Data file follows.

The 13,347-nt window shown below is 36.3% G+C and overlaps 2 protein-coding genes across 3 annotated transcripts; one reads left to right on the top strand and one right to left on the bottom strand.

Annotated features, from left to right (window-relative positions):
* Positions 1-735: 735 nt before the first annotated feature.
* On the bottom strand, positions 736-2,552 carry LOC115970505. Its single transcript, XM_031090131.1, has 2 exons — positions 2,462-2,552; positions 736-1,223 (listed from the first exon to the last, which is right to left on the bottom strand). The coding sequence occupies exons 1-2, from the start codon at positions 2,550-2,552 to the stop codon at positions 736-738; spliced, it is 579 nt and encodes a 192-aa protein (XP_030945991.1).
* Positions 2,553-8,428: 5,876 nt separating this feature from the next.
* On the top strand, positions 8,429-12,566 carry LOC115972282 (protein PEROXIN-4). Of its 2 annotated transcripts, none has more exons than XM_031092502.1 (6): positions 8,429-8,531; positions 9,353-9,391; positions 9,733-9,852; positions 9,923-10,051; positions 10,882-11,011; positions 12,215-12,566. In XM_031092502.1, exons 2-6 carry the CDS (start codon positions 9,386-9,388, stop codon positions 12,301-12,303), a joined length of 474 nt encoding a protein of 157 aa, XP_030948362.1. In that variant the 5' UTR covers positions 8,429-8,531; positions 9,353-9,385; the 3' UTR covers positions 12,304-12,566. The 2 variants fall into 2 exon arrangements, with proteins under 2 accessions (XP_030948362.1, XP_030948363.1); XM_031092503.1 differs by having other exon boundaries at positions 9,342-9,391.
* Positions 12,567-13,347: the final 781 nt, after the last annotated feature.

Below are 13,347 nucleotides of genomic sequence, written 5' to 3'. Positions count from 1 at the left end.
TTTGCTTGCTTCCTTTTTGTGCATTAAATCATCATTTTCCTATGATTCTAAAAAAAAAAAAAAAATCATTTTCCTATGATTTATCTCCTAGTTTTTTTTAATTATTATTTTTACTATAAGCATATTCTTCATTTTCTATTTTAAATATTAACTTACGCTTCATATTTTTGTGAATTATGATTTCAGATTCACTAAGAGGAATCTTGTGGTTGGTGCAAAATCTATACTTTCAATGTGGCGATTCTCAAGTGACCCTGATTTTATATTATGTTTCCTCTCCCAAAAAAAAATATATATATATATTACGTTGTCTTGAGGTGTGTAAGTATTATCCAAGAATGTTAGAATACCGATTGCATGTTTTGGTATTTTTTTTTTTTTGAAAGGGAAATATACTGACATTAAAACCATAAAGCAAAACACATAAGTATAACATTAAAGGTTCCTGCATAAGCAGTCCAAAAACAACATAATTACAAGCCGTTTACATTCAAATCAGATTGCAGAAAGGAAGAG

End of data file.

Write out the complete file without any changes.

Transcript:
The 13,347-nt window shown below is 36.3% G+C and overlaps 2 protein-coding genes across 3 annotated transcripts; one reads left to right on the top strand and one right to left on the bottom strand.

Annotated features, from left to right (window-relative positions):
* Positions 1-735: 735 nt before the first annotated feature.
* On the bottom strand, positions 736-2,552 carry LOC115970505. Its single transcript, XM_031090131.1, has 2 exons — positions 2,462-2,552; positions 736-1,223 (listed from the first exon to the last, which is right to left on the bottom strand). The coding sequence occupies exons 1-2, from the start codon at positions 2,550-2,552 to the stop codon at positions 736-738; spliced, it is 579 nt and encodes a 192-aa protein (XP_030945991.1).
* Positions 2,553-8,428: 5,876 nt separating this feature from the next.
* On the top strand, positions 8,429-12,566 carry LOC115972282 (protein PEROXIN-4). Of its 2 annotated transcripts, none has more exons than XM_031092502.1 (6): positions 8,429-8,531; positions 9,353-9,391; positions 9,733-9,852; positions 9,923-10,051; positions 10,882-11,011; positions 12,215-12,566. In XM_031092502.1, exons 2-6 carry the CDS (start codon positions 9,386-9,388, stop codon positions 12,301-12,303), a joined length of 474 nt encoding a protein of 157 aa, XP_030948362.1. In that variant the 5' UTR covers positions 8,429-8,531; positions 9,353-9,385; the 3' UTR covers positions 12,304-12,566. The 2 variants fall into 2 exon arrangements, with proteins under 2 accessions (XP_030948362.1, XP_030948363.1); XM_031092503.1 differs by having other exon boundaries at positions 9,342-9,391.
* Positions 12,567-13,347: the final 781 nt, after the last annotated feature.

Below are 13,347 nucleotides of genomic sequence, written 5' to 3'. Positions count from 1 at the left end.
TTTGCTTGCTTCCTTTTTGTGCATTAAATCATCATTTTCCTATGATTCTAAAAAAAAAAAAAAAATCATTTTCCTATGATTTATCTCCTAGTTTTTTTTAATTATTATTTTTACTATAAGCATATTCTTCATTTTCTATTTTAAATATTAACTTACGCTTCATATTTTTGTGAATTATGATTTCAGATTCACTAAGAGGAATCTTGTGGTTGGTGCAAAATCTATACTTTCAATGTGGCGATTCTCAAGTGACCCTGATTTTATATTATGTTTCCTCTCCCAAAAAAAAATATATATATATATTACGTTGTCTTGAGGTGTGTAAGTATTATCCAAGAATGTTAGAATACCGATTGCATGTTTTGGTATTTTTTTTTTTTTGAAAGGGAAATATACTGACATTAAAACCATAAAGCAAAACACATAAGTATAACATTAAAGGTTCCTGCATAAGCAGTCCAAAAACAACATAATTACAAGCCGTTTACATTCAAATCAGATTGCAGAAAGGAAGAG